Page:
Animal Damage in Winter Landscape

 

by Karen Weiland, Advanced Master Gardener

 

 

There is a lot of work that gardeners put into planting and caring for trees and shrubs in the landscape.  One of the most annoying things you can see in the spring is plants that have been gnawed by mice or chewed on by deer and rabbits.  It’s not too late to put into action a few things you can do this time of year to help protect plants from winter time feeding by animals.

Nutrients and water are shuttled through the plant in the bark, so when it is chewed off the plant suffers.  The more a trunk or branch is “girdled” (bark being removed) the less chance the plant has for survival.

Mice tend to live in tall grass or mulch around plants, so an easy fix would be to keep the mulch away from the trunk of a tree and to mow down the tall grass.  Mouse baits can be used but it is best to keep the bait contained in a small box with a 1 inch opening or an empty soda can so that larger animals and children cannot get to it.  Keep in mind that it is possible for pets to get sick or die from eating a bait-killed rodent.

Rabbits will walk on compacted snow and can do their damage up higher on the plant.  A sure sign of rabbit damage is to find their tracks and small, pea-sized droppings next to the trunk.  To protect your plants from them you can wrap the trunk with a plastic tree guard or make a cylinder of hardware cloth mesh.  If using a wire mesh it should extend beyond the trunk by about an inch all around and be about 18 to 24 inches above the snow level.  If possible affix the mesh to the ground with 6 inch wire ground staples.  To keep mice from digging under the screen before the ground is frozen, bury it a few inches into the soil.  Scattering dried bloodmeal or mothballs will discourage rabbits in a small garden area.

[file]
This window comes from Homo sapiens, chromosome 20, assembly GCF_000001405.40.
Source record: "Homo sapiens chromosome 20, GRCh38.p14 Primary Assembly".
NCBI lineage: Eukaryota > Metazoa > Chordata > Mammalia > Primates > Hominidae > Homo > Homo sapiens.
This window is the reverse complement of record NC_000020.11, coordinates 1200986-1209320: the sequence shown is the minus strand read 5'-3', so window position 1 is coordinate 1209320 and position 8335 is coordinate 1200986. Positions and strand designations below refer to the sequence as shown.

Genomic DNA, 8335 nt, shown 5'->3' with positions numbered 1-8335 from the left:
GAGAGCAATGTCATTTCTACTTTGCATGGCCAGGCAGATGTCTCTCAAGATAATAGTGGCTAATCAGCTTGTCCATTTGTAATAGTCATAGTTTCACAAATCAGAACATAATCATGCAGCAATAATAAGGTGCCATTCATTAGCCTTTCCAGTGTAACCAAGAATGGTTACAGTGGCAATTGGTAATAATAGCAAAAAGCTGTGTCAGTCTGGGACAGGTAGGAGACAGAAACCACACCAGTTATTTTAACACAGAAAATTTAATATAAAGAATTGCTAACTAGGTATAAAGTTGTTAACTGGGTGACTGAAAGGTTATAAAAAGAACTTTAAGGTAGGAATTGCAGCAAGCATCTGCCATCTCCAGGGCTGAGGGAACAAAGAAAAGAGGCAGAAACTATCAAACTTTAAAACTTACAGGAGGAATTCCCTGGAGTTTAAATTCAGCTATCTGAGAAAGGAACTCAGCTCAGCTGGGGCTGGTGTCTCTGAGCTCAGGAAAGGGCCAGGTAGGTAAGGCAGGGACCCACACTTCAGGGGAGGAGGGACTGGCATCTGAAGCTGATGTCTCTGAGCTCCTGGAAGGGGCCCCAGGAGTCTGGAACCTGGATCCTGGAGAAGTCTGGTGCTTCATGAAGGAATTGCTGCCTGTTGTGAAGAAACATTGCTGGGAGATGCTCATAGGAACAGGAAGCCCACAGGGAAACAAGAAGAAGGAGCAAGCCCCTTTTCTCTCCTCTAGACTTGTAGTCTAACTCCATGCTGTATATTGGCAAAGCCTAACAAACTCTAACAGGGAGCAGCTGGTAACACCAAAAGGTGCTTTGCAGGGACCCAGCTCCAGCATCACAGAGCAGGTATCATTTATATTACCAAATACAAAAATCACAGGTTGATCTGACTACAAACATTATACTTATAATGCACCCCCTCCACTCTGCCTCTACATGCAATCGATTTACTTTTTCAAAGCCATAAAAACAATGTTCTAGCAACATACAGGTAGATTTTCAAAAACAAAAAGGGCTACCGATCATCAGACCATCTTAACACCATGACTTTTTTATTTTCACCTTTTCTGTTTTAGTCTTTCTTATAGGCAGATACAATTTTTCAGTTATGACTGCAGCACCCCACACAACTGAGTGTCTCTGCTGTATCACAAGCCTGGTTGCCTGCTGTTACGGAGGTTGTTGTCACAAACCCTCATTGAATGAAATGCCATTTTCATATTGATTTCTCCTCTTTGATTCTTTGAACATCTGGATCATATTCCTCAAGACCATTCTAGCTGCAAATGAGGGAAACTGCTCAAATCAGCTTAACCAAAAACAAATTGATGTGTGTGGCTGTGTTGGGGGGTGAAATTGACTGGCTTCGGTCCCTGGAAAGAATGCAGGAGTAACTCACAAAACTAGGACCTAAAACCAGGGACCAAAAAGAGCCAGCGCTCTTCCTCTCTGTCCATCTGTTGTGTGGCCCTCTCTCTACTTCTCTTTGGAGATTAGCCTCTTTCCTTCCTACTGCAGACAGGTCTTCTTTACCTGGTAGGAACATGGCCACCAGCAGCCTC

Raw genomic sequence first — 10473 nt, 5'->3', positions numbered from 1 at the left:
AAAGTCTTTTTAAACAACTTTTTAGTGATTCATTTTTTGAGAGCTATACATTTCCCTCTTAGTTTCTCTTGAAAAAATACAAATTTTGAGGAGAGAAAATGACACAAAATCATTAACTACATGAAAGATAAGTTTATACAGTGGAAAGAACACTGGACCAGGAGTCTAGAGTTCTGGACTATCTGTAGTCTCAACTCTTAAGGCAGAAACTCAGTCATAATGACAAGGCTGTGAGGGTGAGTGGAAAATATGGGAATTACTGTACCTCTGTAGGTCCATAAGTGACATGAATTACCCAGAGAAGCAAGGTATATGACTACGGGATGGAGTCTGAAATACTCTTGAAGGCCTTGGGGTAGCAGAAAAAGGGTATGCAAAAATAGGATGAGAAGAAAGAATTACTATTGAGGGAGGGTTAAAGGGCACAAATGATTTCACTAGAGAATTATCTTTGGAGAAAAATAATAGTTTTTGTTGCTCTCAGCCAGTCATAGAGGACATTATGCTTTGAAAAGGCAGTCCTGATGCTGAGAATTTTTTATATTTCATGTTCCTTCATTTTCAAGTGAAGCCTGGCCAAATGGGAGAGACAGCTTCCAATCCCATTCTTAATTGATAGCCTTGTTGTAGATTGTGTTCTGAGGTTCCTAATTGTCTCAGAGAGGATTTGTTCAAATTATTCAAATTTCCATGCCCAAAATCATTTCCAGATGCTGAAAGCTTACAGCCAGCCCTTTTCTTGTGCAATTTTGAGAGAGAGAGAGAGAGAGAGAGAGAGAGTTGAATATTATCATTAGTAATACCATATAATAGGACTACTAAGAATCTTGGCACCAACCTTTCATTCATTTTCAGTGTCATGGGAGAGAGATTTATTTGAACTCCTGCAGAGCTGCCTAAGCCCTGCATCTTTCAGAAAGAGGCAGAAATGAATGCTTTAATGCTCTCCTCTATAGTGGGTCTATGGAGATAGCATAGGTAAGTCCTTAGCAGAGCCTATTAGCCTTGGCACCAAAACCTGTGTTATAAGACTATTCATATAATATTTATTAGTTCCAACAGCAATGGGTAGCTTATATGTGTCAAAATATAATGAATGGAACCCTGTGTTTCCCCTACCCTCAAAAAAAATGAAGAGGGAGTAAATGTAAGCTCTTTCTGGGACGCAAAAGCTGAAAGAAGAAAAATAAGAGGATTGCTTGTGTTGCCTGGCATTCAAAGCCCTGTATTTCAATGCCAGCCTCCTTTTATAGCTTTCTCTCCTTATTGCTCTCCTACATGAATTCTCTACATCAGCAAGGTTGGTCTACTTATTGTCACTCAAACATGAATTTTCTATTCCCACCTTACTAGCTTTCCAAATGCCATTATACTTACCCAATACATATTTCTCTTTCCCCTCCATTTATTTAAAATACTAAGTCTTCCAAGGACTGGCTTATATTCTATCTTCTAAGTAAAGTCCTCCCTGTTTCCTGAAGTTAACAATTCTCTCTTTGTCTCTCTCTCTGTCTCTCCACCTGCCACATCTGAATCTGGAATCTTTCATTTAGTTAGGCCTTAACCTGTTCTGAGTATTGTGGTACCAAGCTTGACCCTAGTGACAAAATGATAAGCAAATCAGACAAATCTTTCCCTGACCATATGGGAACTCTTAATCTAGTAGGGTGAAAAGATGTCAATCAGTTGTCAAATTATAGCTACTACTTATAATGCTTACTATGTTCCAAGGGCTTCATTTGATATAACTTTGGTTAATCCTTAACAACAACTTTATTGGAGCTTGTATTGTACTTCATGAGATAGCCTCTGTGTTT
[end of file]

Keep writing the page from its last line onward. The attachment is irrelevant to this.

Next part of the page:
Mindful landscaping can help to reduce the number of rabbits in a given area.  Removing as much cover or hiding places as possible, like trimming the shrubs up from the ground and removing wood piles that consist of discarded limbs and such.

If you have many trees or shrubs to protect, there are taste and odor repellants that you can use too.  These repellants work by being sprayed on the tree or shrub.  This will have to be done again after a rain.  Soak some old rags in the repellant and hang them on the plants too.  Such smells work by interfering with the deer’s acute sense of smell and so of smelling potential danger nearby.  The down side to this is that if the rabbits or deer are hungry enough they will eat the bark anyway just to stay alive.

If all else fails you may have to resort to using fencing.  It is the most reliable deer control solution, but not always the most practical or aesthetically pleasing.  As we all know, deer are excellent jumpers and it is commonly recommended to use 8 foot high fencing to keep them out.  With individual  fruit trees or shrubs you can place stakes around them then wrap with mesh deer netting.

Wait until late spring to prune any questionable branches or plants.  Give trees and bushes some time to recover if they have been nibbled upon.  If no buds or green growth appear by early June, it is likely dead and can be removed.

 

As always, Happy Gardening!

 

More information about gardening and related subjects can be found online at www.purdue.edu/ext/garden_pubs  The Purdue University Cooperative Extension Service can be reached at 499-6334 in LaGrange Co., 636-2111 in Noble Co., 925-2562 in DeKalb Co. and 668-1000 in Steuben Co.

 

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